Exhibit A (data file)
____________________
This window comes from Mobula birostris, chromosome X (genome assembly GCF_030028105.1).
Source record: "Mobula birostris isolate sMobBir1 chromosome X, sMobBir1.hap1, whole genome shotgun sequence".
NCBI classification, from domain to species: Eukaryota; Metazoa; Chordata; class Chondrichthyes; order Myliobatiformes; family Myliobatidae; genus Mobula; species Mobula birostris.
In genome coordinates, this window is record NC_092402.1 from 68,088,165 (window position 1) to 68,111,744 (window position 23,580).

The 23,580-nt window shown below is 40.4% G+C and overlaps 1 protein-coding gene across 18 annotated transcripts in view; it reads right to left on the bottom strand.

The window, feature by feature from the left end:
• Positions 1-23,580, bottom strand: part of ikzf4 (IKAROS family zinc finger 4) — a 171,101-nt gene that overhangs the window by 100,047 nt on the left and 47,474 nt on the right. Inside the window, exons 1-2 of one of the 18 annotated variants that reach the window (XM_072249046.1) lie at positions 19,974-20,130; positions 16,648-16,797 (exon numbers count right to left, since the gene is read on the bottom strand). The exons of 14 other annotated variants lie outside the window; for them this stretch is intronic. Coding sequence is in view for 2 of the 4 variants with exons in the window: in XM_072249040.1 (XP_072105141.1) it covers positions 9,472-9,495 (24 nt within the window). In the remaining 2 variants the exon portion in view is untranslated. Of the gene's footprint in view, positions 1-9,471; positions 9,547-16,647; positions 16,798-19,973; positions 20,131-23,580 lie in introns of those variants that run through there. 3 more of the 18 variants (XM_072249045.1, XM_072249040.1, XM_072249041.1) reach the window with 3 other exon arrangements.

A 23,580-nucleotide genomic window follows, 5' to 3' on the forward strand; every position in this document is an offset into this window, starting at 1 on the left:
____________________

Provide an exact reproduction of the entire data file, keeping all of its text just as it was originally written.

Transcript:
This window comes from Mobula birostris, chromosome X (genome assembly GCF_030028105.1).
Source record: "Mobula birostris isolate sMobBir1 chromosome X, sMobBir1.hap1, whole genome shotgun sequence".
NCBI classification, from domain to species: Eukaryota; Metazoa; Chordata; class Chondrichthyes; order Myliobatiformes; family Myliobatidae; genus Mobula; species Mobula birostris.
In genome coordinates, this window is record NC_092402.1 from 68,088,165 (window position 1) to 68,111,744 (window position 23,580).

The 23,580-nt window shown below is 40.4% G+C and overlaps 1 protein-coding gene across 18 annotated transcripts in view; it reads right to left on the bottom strand.

The window, feature by feature from the left end:
• Positions 1-23,580, bottom strand: part of ikzf4 (IKAROS family zinc finger 4) — a 171,101-nt gene that overhangs the window by 100,047 nt on the left and 47,474 nt on the right. Inside the window, exons 1-2 of one of the 18 annotated variants that reach the window (XM_072249046.1) lie at positions 19,974-20,130; positions 16,648-16,797 (exon numbers count right to left, since the gene is read on the bottom strand). The exons of 14 other annotated variants lie outside the window; for them this stretch is intronic. Coding sequence is in view for 2 of the 4 variants with exons in the window: in XM_072249040.1 (XP_072105141.1) it covers positions 9,472-9,495 (24 nt within the window). In the remaining 2 variants the exon portion in view is untranslated. Of the gene's footprint in view, positions 1-9,471; positions 9,547-16,647; positions 16,798-19,973; positions 20,131-23,580 lie in introns of those variants that run through there. 3 more of the 18 variants (XM_072249045.1, XM_072249040.1, XM_072249041.1) reach the window with 3 other exon arrangements.

A 23,580-nucleotide genomic window follows, 5' to 3' on the forward strand; every position in this document is an offset into this window, starting at 1 on the left: